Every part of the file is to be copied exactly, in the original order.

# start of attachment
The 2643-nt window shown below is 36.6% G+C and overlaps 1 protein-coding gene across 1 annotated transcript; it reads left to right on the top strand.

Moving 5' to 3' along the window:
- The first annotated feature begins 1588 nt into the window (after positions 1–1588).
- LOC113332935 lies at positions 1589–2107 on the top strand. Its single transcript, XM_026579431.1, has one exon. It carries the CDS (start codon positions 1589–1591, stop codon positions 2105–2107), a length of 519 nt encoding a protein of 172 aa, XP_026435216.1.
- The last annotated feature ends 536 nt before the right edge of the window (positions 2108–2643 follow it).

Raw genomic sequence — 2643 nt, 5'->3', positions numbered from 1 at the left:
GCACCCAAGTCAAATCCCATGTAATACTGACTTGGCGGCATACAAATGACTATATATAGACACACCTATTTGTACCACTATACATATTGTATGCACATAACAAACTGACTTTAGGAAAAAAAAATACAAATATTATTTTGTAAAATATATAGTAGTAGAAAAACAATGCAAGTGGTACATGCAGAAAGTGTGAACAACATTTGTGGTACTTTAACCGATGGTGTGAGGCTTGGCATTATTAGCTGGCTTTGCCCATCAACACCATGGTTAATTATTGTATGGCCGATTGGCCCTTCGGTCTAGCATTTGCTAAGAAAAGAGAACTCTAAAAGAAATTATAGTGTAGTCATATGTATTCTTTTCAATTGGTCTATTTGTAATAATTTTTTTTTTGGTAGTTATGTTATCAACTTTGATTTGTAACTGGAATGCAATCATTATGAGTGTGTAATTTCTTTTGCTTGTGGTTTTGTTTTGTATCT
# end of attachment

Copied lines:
The 2643-nt window shown below is 36.6% G+C and overlaps 1 protein-coding gene across 1 annotated transcript; it reads left to right on the top strand.

Moving 5' to 3' along the window:
- The first annotated feature begins 1588 nt into the window (after positions 1–1588).
- LOC113332935 lies at positions 1589–2107 on the top strand. Its single transcript, XM_026579431.1, has one exon. It carries the CDS (start codon positions 1589–1591, stop codon positions 2105–2107), a length of 519 nt encoding a protein of 172 aa, XP_026435216.1.
- The last annotated feature ends 536 nt before the right edge of the window (positions 2108–2643 follow it).

Raw genomic sequence — 2643 nt, 5'->3', positions numbered from 1 at the left:
GCACCCAAGTCAAATCCCATGTAATACTGACTTGGCGGCATACAAATGACTATATATAGACACACCTATTTGTACCACTATACATATTGTATGCACATAACAAACTGACTTTAGGAAAAAAAAATACAAATATTATTTTGTAAAATATATAGTAGTAGAAAAACAATGCAAGTGGTACATGCAGAAAGTGTGAACAACATTTGTGGTACTTTAACCGATGGTGTGAGGCTTGGCATTATTAGCTGGCTTTGCCCATCAACACCATGGTTAATTATTGTATGGCCGATTGGCCCTTCGGTCTAGCATTTGCTAAGAAAAGAGAACTCTAAAAGAAATTATAGTGTAGTCATATGTATTCTTTTCAATTGGTCTATTTGTAATAATTTTTTTTTTGGTAGTTATGTTATCAACTTTGATTTGTAACTGGAATGCAATCATTATGAGTGTGTAATTTCTTTTGCTTGTGGTTTTGTTTTGTATCT